Wednesday, February 4, 2009
Posted by D. Daniel Sokol
Justin Halkala (Wayne State - Law) provides his analysis of The Case for Different Preliminary Injunction Standards in Merger Challenges.
is made of the different standards that the Federal Trade Commission
and the Antitrust Division of the Department of Justice must meet when
seeking a preliminary injunctions against a merger on antitrust
grounds. The differing standards that apply reflect the different
natures of the agencies, and were designed for the same reasons that
the agencies were designed as concurrent enforcers. Why, then, do the
agencies divide pre-merger reviews under the Hart-Scott-Rodino across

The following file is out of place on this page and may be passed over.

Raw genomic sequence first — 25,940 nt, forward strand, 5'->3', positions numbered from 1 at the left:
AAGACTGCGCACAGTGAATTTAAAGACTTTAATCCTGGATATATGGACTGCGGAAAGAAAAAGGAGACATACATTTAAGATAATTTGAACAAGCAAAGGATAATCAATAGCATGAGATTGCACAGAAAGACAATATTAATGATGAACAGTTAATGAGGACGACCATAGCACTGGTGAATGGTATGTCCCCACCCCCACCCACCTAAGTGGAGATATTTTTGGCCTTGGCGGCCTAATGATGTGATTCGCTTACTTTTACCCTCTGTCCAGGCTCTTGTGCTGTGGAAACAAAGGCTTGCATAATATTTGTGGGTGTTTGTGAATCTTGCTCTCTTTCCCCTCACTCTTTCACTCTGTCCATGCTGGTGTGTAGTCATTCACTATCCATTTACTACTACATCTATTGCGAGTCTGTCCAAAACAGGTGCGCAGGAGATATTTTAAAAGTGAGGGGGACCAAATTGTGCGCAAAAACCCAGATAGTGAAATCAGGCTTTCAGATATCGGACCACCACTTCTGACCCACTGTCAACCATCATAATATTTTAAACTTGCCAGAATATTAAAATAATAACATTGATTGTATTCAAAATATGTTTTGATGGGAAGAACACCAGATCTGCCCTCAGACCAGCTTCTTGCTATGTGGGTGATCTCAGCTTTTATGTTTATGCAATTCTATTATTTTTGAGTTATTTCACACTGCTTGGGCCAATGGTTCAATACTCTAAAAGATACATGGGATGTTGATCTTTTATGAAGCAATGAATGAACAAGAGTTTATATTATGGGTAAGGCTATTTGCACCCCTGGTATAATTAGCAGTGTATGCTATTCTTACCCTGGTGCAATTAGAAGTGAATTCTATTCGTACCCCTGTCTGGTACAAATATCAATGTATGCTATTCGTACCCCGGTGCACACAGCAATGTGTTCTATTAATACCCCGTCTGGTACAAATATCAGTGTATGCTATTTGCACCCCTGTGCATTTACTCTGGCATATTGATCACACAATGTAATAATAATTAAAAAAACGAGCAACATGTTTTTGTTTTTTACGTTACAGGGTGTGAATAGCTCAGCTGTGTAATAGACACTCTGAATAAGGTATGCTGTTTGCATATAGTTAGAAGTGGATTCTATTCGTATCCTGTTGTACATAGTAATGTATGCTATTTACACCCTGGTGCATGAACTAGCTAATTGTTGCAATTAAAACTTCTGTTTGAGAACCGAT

industry lines? This system subjects the merging companies to different
standards because of their industry affiliations. If, as critics
maintain, the standards are indeed different, industries will
consistently be subjected to more or less stringent merger review based
upon which side of the line they fall.
This article argues that the problem isn't that the agencies are different and make use of different preliminary injunction standards, but instead it is that the division of merger review between the agencies by industry inappropriately splits the merger review market, and undermines the purpose of decentralizing antitrust enforcement generally between the DOJ and FTC.